So you’ve climbed the change management career ladder. You’ve not only managed complex projects, but are starting to help the business manage the change landscape. Like most organisations, the business you are supporting is implementing various changes to stay competitive and relevant in this fast-changing world.
Like most others, you’ve produced manual change heatmaps to help them visualize how much change there is going on. They’re seeing which parts of the business has more change than others. They can now see the ‘hot spots’ where there could be too much change. Month in and month out you continue to produce the same reports for them. They start to get bored and ask … “Is there more to the change landscape than just looking at the question of ‘too much’ or ‘too little’?”
This is a very valid question indeed!
Across our change management industry, it seems that producing change heatmaps and being focused singularly on one question is the norm. We all know that change is complex. Change is evolving. Change is multi-dimensional. Change is more than just answering one question. Is there more?
Beyond just asking a singular, one-dimensional question of “is there too much change”. How do we graduate from this and progress to the next few stages of adding further value to the organization? Here are 5 ways to do this.
1. Focus on understanding what the change story is versus asking a singular question.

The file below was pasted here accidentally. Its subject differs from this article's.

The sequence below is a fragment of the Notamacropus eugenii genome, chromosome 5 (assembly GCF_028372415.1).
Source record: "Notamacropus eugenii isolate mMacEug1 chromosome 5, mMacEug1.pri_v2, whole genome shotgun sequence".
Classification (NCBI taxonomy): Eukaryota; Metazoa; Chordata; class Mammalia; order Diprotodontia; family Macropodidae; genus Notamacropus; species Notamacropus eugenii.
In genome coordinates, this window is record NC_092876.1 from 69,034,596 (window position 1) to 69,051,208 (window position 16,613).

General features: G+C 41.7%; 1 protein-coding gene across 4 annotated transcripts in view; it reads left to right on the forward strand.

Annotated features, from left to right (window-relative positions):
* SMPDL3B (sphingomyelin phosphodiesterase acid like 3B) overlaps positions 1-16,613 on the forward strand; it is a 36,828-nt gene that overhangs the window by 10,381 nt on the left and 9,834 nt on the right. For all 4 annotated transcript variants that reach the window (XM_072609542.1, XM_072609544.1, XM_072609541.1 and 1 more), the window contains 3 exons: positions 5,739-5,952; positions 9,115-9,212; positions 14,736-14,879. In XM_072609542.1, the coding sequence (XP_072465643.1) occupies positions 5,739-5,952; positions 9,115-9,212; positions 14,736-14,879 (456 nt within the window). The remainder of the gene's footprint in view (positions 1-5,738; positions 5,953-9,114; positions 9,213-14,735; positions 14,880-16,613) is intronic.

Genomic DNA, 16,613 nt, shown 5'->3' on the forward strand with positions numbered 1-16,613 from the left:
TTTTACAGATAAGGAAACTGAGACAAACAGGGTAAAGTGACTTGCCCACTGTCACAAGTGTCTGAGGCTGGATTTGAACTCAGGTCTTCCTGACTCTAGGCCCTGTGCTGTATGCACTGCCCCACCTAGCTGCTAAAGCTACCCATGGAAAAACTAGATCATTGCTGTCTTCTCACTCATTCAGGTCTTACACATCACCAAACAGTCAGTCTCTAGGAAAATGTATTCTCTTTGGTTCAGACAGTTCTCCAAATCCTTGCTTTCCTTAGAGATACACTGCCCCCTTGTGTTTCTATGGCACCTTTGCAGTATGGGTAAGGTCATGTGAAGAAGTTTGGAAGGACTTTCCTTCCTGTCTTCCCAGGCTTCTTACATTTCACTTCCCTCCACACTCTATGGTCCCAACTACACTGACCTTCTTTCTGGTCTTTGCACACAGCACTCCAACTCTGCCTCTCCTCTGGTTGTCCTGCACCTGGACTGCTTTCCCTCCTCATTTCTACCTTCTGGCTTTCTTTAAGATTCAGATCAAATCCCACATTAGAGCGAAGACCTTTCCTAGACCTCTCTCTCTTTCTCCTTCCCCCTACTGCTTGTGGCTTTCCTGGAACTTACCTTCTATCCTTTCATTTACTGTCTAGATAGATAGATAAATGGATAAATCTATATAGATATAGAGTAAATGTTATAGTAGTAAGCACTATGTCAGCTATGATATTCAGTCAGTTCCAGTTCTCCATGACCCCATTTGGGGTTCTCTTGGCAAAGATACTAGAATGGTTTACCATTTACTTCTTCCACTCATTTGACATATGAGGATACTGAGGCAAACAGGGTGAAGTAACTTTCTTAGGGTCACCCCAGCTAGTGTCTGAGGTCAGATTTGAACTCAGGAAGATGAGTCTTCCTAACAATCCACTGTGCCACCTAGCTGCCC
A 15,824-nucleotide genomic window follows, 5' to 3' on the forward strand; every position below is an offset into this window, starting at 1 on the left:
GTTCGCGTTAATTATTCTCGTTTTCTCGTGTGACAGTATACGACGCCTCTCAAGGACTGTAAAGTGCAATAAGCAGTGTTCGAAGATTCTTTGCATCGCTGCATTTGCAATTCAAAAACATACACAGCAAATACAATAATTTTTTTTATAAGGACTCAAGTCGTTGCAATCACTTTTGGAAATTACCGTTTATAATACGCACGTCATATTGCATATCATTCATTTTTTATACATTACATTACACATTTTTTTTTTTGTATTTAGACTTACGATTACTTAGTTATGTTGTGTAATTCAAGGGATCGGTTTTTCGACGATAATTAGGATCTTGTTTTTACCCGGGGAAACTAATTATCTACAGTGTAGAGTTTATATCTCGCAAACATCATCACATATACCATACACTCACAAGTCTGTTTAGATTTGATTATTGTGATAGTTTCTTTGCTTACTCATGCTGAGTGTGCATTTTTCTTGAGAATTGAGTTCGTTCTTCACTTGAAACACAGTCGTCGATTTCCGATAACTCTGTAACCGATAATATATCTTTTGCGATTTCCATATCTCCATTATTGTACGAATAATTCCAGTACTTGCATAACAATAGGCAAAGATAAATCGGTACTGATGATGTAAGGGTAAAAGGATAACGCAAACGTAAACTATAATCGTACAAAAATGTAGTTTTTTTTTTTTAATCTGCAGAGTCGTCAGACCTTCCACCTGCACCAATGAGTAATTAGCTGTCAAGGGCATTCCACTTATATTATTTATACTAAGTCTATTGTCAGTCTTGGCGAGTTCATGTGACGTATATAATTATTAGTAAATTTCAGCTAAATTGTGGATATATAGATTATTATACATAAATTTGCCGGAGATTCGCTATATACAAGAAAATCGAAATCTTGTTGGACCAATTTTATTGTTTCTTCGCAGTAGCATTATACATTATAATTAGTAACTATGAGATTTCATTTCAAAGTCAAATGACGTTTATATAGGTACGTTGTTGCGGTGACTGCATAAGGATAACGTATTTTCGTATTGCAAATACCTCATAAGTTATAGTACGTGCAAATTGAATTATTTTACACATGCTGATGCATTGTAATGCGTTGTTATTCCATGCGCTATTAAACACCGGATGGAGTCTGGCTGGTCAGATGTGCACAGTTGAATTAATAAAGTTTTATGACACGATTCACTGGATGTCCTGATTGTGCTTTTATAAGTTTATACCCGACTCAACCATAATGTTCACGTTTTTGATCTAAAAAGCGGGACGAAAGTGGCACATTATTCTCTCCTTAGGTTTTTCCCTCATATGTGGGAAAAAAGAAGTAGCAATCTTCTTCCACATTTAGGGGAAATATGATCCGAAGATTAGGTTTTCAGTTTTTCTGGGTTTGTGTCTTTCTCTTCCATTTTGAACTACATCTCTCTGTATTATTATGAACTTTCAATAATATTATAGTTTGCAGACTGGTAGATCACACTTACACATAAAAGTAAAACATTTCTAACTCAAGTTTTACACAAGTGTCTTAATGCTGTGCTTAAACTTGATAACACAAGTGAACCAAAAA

What is happening or going to happen to the business? Is the business focused in a disciplined way on a small set of changes that will create very large impacts? Are these due to significant operating model transformations that are necessary to take the business to the next level? Are these multi-year transformation programs? How do these translate to behavior, process and system impacts? Would we need to phase a series of changes to drive the behaviour changes?
Or is the business undergoing less transformational but a larger set of smaller changes to be more competitive in delivering better customer experiences, more efficient and effective operations at a lower cost? And therefore, are the people impacts more about connecting across the breadth of changes. Are the challenges on connecting the dots across a wide set of changes, versus a smaller core of large ones?
2. Collect other data to tell the story. Data has more weighting than opinions and assertions in the business decision making table. Change data regarding impact, timing, types of changes, number of people impacted, etc., will go a long way to tell the story of what the business will be experiencing. Make the data visual. Visual storytelling using data is becoming the norm in digital businesses nowadays. To graduate from manual spreadsheets of change heatmap, focus on digital change storytelling with data.
3. How is the change impacting various stakeholders such as customers, partners and subject-matter-experts?
A significant percentage of organisations state that they are focused on the customer. Does the business understand the nature of change impact on a particular type of customer at any given time? Without understanding this how could the customer experience be effectively managed? Producing data visualization of how the customer is impacted, at what time, and in what way, will go a long way to lead the business in understanding how best to manage the customer experience during change.
Similar data visualization can also be produced for other stakeholder groups such as partners, subject matter experts, and other groups.
This is an example of ‘Total Impact’ chart from The Change Compass where you can see the impact on stakeholders across time.